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Homeowner Says Fracking is to Blame for Explosion that Left Him Severely Injured

Sep 4, 2015
Fracking Causes Quakes

Fracking Causes Quakes and Explosions

A Texas homeowner suffered severe burns and nerve damage after the water well on his family ranch exploded. Chron reports that Cody Murray, who is also a former oil field services supervisor, blames local oil and gas fracking operations for the incident. Hearing that something was not right, the 38-year old shoved his elderly father to ground right before the flames erupted 30 feet in each direction from the well house. His wife and daughter, who were nearby, suffered from first degree burns and his father was injured as well.

According to Chron, the Murray's well was located just 1,000 feet from the closest gas well; this is roughly 50 miles northwest of Fort Worth in the Barnett Shale region, where hydraulic fracking began. The explosion was caused by methane contamination in the water well. In order to win the lawsuit, the Murrays need to show that the methane was not due to natural contamination.

Fracking Raises Public Concerns

Fracking has been a controversial topic, raising public health and environmental concerns. The process essentially blasts a large volume of water into a natural rock formation in order to extract natural resources. The fracking fluid used for this process contains a cocktail of chemicals, some of which are known to be hazardous and carcinogenic. There have been concerns over water well contamination as a result of fracking. Additionally, the disposal of fracking fluid via injection wells deep underground and believed to cause a number of manmade earthquakes.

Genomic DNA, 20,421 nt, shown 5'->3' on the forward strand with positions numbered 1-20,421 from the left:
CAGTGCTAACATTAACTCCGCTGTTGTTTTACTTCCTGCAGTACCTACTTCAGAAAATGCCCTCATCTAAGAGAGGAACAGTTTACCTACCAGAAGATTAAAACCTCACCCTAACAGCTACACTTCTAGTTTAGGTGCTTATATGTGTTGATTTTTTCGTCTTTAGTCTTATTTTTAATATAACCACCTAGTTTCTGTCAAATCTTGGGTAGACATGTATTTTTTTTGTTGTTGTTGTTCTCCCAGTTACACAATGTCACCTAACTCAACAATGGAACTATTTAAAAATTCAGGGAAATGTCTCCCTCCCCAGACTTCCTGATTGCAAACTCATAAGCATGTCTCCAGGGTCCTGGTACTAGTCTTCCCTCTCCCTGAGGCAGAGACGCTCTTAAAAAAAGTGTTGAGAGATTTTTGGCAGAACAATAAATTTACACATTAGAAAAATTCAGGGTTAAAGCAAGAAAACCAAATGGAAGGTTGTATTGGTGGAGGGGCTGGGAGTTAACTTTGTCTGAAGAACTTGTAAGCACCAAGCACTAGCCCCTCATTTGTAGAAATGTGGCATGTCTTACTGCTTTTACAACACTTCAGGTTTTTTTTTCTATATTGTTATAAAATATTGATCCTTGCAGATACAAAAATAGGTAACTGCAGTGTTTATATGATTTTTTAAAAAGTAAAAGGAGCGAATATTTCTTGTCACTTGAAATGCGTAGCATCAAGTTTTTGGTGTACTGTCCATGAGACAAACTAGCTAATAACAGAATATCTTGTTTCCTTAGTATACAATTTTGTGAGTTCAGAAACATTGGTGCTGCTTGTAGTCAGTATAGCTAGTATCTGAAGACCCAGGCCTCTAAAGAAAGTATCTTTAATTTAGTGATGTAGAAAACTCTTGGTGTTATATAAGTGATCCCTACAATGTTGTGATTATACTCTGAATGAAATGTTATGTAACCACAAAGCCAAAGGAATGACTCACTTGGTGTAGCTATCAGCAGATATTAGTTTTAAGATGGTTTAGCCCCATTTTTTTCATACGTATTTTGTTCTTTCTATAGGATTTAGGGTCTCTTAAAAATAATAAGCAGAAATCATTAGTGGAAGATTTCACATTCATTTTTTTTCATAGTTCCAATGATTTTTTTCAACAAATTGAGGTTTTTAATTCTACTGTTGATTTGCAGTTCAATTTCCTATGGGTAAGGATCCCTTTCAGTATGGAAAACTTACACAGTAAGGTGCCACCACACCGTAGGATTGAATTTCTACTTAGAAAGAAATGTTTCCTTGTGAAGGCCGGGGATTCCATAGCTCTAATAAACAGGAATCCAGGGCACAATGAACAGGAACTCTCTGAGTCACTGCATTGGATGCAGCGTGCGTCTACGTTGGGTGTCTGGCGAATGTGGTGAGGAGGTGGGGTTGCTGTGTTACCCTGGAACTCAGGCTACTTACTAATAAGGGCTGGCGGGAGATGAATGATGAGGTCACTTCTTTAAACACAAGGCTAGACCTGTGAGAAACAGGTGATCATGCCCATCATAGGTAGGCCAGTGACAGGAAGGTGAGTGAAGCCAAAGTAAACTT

In 2011, Duke researchers showed a link between methane contamination in water wells and proximity to gas drilling sites. According to study author Robert Jackson, who is now with Stanford University, water supplies can be contaminated when drilling shafts puncture gas packets. "I'm not saying that means it happened [in this case]," he said, according to Chron. "But in principle it is plausible." Jackson said generally only poorly-built wells are susceptible to contamination; the water can be tainted when the cement casing around the shaft cracks.

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